Jeffrey: The team, the amount of volunteers, and also what has grown into a very robust administrative team and support system. Very often when I direct, I feel like I don’t always have support, so I end up doing a lot myself just because it seems easier that way, and it’s better than calling someone, seeing who’s going to do this. But there’s such a support network in place, and especially working with Kendra as the Artistic Director has just been very comforting to me, that I know I’m not alone with this, that there’s a wonderful team that’s supporting this. There are people doing all the marketing. I don’t have to think about marketing. And I know GREAT’s marketing mechanism is top notch. There’s so much I don’t need to think about, which really just allows me just to direct, which is a really wonderful and liberating feeling. Yeah, come and see the show and it’s going to be funny. It’s going to be nothing but funny.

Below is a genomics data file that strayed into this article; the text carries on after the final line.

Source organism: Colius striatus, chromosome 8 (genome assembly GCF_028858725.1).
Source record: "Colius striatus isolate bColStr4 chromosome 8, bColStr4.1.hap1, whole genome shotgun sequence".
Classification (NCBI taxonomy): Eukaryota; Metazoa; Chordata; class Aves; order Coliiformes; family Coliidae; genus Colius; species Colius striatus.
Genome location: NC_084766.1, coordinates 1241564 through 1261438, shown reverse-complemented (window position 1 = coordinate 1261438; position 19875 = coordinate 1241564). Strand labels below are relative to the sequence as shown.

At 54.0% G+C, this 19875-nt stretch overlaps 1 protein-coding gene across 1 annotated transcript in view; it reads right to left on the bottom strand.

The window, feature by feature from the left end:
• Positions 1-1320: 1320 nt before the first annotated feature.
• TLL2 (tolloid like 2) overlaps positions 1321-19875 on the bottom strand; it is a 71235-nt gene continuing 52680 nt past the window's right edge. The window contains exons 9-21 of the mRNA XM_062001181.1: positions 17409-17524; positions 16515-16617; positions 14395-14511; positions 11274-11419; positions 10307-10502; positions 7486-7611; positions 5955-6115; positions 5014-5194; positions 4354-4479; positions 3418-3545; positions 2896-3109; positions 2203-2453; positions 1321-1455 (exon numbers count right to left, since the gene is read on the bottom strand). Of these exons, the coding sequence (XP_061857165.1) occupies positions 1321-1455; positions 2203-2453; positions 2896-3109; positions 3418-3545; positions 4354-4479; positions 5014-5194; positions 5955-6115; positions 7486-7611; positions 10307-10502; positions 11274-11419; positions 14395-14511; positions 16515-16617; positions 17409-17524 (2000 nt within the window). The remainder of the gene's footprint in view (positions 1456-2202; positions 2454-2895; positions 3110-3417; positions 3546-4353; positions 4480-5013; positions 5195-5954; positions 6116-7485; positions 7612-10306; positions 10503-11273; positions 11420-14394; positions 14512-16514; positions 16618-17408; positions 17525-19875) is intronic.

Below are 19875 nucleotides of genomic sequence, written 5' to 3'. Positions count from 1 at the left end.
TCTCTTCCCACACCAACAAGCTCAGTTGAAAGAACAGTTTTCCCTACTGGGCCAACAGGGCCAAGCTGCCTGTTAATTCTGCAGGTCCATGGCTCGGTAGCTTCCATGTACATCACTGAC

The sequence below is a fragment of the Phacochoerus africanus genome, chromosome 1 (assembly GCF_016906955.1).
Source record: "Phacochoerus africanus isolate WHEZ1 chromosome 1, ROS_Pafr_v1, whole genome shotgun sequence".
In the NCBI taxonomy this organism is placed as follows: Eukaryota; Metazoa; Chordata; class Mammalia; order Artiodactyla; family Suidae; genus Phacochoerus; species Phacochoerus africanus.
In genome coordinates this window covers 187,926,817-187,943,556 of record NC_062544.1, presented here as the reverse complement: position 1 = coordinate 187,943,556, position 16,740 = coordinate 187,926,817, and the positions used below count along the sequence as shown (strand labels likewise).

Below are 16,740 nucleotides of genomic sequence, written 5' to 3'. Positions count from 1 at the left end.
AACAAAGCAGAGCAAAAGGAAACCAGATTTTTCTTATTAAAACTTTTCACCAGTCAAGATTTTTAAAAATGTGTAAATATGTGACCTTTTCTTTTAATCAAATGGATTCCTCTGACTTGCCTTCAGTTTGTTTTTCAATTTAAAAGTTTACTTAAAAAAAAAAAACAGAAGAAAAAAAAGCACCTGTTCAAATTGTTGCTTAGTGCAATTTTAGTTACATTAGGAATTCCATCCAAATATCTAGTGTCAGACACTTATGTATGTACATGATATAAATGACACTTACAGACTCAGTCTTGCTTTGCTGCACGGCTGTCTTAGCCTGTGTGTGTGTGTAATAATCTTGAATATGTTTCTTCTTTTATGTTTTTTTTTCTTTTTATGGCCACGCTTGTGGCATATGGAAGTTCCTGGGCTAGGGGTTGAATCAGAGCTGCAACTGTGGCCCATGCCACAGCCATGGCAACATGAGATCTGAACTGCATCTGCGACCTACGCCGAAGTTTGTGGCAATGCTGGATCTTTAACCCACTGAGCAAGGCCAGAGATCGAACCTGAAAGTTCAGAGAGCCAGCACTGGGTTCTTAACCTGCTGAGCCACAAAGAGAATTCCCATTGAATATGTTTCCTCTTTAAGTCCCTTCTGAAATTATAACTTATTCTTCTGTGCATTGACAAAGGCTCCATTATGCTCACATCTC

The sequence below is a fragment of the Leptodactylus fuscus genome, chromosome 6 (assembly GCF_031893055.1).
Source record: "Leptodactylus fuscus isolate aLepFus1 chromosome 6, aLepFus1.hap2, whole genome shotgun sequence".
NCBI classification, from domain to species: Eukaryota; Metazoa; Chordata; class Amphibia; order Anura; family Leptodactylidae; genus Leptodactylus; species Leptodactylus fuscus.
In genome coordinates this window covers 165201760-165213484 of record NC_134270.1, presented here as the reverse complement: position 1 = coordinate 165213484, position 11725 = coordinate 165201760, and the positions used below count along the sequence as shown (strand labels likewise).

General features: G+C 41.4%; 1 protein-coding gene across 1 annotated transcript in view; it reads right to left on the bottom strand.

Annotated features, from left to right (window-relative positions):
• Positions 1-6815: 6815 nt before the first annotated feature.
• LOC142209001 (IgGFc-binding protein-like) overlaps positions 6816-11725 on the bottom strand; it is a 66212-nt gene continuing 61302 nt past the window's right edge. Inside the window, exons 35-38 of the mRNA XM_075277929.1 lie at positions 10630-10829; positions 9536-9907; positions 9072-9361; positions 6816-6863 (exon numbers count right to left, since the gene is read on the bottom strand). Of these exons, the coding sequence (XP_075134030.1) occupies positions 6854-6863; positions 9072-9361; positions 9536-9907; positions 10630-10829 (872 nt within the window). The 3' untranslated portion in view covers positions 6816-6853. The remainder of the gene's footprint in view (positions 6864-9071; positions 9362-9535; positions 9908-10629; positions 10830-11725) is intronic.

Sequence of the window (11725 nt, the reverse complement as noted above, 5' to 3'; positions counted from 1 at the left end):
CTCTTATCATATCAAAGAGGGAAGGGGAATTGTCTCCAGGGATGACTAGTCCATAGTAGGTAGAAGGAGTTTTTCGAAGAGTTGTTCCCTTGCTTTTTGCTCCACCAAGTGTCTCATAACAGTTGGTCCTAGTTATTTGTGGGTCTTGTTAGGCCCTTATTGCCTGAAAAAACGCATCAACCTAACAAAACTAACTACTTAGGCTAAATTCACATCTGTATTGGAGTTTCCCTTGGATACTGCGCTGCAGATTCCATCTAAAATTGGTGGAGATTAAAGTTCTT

Breana: I’m very excited.
Keenan: Me too.
Breana: It’s going to be a good time. So come check out The Play that Goes Wrong. Thank you so much, Jeffrey, for joining us.
Jeffrey: It is absolutely my pleasure.
Keenan: For 25 years, GREAT Theatre has been transforming lives through the power of the arts. As a 501c3 nonprofit organization, GREAT Theater is known for its Broadway musical performances at the Paramount Center for the Arts, as a leader in youth arts experiences throughout Central Minnesota, and for its commitment to community partnerships. It’s the generosity of our community of volunteers, donors, participants, artists and audiences that make great possible. To learn more about GREAT Theatre, visit GREATTheatre.org.